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Nerve Entrapment Syndromes Workup

  • Author: Amgad Saddik Hanna, MD; Chief Editor: Brian H Kopell, MD  more...
 
Updated: Nov 11, 2015
 

Imaging Studies

Magnetic resonance imaging (MRI) using the short inversion imaging recovery (STIR) technique displays high signal intensity in the affected nerve segment at the site of the compression, probably due to the presence of edema in the myelin sheath and perineurium. Magnetic resonance neurography is evolving as an important tool in sorting out various painful limb syndromes involving the forearm and shoulder. This technique has been incorporated by some groups into the management of patients with routine entrapment syndromes (eg, carpal and cubital tunnel syndrome). For many, MRI and other imaging modalities are used for patients with atypical presentations of common disorders, recurrent symptoms after previous operation, and in those suspected of having rare entrapments. For example, MRI is especially helpful in identifying a mass lesion in patients with a lesion compressing the suprascapular nerve, ulnar nerve at the wrist or PIN.

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Diagnostic Procedures

The diagnosis of most entrapment neuropathies can usually be established on clinical grounds alone. For typical cases of carpal tunnel and ulnar cubital syndromes, electrodiagnostic tests (nerve conduction study and electromyography) are not always necessary. Still, they provide useful information: confirming the clinical diagnosis and localization, grading the lesion, identifying an underlying or superimposed peripheral neuropathy, and distinguishing other entities. Additionally, a baseline electrodiagnostic study may allow comparison to a postoperative study in patients with persistent symptoms.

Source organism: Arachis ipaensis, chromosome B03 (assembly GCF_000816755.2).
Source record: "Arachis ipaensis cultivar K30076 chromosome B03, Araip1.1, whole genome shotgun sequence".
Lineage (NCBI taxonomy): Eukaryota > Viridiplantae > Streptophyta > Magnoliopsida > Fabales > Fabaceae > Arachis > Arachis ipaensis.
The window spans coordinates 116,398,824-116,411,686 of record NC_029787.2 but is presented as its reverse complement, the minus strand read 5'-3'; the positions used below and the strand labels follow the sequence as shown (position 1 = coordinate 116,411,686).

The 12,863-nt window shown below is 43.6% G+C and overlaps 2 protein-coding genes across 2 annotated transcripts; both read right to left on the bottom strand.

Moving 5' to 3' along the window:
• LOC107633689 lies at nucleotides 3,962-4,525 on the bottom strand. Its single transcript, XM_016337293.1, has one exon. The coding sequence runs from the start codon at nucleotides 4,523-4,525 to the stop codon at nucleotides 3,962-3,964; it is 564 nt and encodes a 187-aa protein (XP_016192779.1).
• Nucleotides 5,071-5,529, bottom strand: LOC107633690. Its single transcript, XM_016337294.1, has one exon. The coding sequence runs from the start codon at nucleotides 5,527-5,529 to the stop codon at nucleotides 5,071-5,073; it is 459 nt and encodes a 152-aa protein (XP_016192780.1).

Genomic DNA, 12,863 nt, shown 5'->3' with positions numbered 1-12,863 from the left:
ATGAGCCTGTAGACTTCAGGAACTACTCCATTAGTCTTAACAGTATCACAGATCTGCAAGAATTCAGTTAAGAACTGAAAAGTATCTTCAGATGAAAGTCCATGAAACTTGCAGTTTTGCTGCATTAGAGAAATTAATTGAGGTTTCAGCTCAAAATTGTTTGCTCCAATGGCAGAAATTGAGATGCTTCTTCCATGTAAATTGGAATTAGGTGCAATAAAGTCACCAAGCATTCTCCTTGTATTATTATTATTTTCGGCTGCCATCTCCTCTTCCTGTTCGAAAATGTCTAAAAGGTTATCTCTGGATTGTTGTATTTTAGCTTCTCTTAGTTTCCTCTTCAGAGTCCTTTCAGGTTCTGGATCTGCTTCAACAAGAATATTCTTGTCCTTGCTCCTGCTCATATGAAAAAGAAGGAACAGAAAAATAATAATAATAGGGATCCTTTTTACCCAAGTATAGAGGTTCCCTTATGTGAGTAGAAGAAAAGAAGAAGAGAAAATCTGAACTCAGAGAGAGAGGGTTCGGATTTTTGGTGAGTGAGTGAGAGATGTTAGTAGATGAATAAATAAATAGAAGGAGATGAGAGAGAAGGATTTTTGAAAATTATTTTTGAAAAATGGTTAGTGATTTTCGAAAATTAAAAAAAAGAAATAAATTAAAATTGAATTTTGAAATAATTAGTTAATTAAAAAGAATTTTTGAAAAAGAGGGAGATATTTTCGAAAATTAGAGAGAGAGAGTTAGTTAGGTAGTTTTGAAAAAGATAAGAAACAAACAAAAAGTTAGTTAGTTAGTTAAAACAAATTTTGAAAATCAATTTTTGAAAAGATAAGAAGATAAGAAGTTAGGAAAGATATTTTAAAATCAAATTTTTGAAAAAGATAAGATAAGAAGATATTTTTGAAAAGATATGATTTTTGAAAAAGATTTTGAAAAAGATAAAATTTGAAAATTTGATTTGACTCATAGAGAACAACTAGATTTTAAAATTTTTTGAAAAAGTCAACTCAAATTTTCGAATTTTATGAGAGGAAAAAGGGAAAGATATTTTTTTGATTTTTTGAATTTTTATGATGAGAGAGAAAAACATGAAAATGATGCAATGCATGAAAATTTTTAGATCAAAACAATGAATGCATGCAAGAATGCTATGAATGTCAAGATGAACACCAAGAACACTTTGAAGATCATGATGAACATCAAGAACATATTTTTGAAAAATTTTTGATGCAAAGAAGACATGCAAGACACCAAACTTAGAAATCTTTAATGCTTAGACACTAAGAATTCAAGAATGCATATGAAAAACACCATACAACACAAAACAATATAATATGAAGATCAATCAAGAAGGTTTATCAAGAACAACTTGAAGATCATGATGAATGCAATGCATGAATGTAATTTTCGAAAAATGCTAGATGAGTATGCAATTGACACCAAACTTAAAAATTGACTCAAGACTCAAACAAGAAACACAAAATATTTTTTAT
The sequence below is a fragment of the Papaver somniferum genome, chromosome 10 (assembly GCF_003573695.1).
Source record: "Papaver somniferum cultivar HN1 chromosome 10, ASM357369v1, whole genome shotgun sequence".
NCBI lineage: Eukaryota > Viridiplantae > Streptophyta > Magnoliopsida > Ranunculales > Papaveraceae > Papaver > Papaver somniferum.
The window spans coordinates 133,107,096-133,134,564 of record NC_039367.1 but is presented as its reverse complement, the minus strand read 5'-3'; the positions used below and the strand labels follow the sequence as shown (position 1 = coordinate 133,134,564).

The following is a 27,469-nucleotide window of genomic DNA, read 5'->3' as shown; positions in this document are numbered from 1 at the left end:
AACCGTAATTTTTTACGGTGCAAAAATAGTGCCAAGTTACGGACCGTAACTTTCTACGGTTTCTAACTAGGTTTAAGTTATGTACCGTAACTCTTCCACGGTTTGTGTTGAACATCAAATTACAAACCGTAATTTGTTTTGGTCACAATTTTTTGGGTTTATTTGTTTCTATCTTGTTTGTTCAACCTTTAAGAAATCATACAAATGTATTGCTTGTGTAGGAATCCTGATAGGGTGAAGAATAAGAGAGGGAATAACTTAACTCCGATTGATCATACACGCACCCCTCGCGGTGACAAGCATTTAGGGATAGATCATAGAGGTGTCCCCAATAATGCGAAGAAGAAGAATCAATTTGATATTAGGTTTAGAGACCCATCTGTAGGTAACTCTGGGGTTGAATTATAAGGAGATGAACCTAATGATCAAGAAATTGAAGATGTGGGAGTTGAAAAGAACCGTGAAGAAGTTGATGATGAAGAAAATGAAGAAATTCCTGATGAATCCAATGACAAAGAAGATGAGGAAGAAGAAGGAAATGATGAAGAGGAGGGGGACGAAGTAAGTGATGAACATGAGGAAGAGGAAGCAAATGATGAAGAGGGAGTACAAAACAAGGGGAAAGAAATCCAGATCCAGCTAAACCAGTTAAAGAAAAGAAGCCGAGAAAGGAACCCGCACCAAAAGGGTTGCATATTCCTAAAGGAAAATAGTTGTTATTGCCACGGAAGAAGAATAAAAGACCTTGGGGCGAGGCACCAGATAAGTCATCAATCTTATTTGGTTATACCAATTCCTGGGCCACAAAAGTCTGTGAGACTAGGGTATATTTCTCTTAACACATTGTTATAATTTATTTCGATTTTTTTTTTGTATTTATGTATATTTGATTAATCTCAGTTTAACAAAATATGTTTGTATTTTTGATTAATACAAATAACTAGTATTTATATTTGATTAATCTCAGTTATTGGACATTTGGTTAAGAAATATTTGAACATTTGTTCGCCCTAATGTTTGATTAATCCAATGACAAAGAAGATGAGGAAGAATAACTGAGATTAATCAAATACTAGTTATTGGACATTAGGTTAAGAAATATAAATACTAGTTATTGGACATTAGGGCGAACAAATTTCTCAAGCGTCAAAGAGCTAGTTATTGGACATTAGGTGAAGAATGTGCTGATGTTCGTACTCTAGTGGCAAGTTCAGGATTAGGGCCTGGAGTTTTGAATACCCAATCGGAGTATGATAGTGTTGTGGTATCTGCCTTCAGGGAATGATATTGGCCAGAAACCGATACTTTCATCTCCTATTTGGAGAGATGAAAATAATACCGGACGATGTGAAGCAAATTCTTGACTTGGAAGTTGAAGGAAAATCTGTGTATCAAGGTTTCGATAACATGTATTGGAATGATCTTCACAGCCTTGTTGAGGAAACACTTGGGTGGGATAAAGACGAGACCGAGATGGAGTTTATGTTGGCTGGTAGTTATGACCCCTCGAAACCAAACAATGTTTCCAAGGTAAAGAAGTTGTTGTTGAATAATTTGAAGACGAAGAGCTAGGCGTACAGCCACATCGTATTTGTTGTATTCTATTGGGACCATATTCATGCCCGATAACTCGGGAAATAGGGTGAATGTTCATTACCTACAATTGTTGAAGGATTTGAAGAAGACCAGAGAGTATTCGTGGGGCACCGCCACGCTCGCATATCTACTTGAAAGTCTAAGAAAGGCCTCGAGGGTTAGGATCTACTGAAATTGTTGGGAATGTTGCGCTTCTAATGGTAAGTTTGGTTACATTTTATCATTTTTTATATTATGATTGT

In more unusual entrapment neuropathies, such as those involving the suprascapular nerve, ulnar nerve at the wrist, or posterior interosseous nerve (PIN), electrodiagnostic tests may be invaluable. For PIN syndrome, electrodiagnostic studies combined with neuromuscular ultrasound can guide accurate electrode localization and provide diagnostic information about lesion location.[16]

Local nerve block with a local anesthetic agent is useful in confirming the diagnosis of certain entrapments, such as meralgia paresthetica.

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Contributor Information and Disclosures
Author

Amgad Saddik Hanna, MD Assistant Professor, Department of Neurosurgery, University of Wisconsin School of Medicine and Public Health

Amgad Saddik Hanna, MD is a member of the following medical societies: American Association of Neurological Surgeons, Central Neuropsychiatric Association, Congress of Neurological Surgeons

Disclosure: Nothing to disclose.

Coauthor(s)

James S Harrop, MD Associate Professor, Departments of Neurological and Orthopedic Surgery, Jefferson Medical College of Thomas Jefferson University

James S Harrop, MD is a member of the following medical societies: American Association of Neurological Surgeons, American College of Surgeons, American Spinal Injury Association, North American Spine Society, Congress of Neurological Surgeons, Cervical Spine Research Society

Disclosure: Received consulting fee from Depuy spine for consulting; Received none from Geron for none; Received none from Neural Stem for none; Received ownership interest from Axiomed for none; Received honoraria from Stryker Spine for none.

Robert J Spinner, MD The Burton M Onofrio, MD, Professor of Neurosurgery, Professor of Orthopedics and Anatomy, Mayo Medical School; Co-Director, Brachial Plexus Clinic, Consultant, Department of Neurologic Surgery, Mayo Clinic

Robert J Spinner, MD is a member of the following medical societies: American Academy of Orthopaedic Surgeons, American Association for the Advancement of Science, American Association for Hand Surgery, American Association of Neurological Surgeons, American College of Surgeons, American Medical Association, American Orthopaedic Association, American Association of Clinical Anatomists, Congress of Neurological Surgeons, Congress of Neurological Surgeons

Disclosure: Nothing to disclose.

George M Ghobrial, MD Resident Physician, Department of Neurological Surgery, Thomas Jefferson University Hospital

Disclosure: Nothing to disclose.

Tristan B Fried Student Medical Researcher, Thomas Jefferson Hospital; Student Researcher (STAR), Department of Dermatology, Hahnemann University